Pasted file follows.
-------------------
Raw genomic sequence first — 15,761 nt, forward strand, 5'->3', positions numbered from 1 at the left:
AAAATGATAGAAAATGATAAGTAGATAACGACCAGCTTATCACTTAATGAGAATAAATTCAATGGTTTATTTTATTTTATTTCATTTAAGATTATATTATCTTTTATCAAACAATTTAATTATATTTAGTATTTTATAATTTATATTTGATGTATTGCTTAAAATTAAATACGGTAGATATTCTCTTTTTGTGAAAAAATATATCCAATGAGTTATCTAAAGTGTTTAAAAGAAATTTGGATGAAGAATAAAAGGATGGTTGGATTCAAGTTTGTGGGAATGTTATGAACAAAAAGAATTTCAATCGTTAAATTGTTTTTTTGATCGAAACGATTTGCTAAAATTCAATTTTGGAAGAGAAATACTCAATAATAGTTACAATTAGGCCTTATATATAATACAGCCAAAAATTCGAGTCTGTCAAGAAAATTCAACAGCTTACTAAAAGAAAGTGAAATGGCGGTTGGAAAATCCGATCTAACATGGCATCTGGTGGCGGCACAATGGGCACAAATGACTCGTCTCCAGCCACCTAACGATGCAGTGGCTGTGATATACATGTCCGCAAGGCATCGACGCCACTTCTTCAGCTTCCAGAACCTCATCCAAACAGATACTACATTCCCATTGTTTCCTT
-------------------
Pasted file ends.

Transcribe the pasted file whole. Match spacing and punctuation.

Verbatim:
Raw genomic sequence first — 15,761 nt, forward strand, 5'->3', positions numbered from 1 at the left:
AAAATGATAGAAAATGATAAGTAGATAACGACCAGCTTATCACTTAATGAGAATAAATTCAATGGTTTATTTTATTTTATTTCATTTAAGATTATATTATCTTTTATCAAACAATTTAATTATATTTAGTATTTTATAATTTATATTTGATGTATTGCTTAAAATTAAATACGGTAGATATTCTCTTTTTGTGAAAAAATATATCCAATGAGTTATCTAAAGTGTTTAAAAGAAATTTGGATGAAGAATAAAAGGATGGTTGGATTCAAGTTTGTGGGAATGTTATGAACAAAAAGAATTTCAATCGTTAAATTGTTTTTTTGATCGAAACGATTTGCTAAAATTCAATTTTGGAAGAGAAATACTCAATAATAGTTACAATTAGGCCTTATATATAATACAGCCAAAAATTCGAGTCTGTCAAGAAAATTCAACAGCTTACTAAAAGAAAGTGAAATGGCGGTTGGAAAATCCGATCTAACATGGCATCTGGTGGCGGCACAATGGGCACAAATGACTCGTCTCCAGCCACCTAACGATGCAGTGGCTGTGATATACATGTCCGCAAGGCATCGACGCCACTTCTTCAGCTTCCAGAACCTCATCCAAACAGATACTACATTCCCATTGTTTCCTT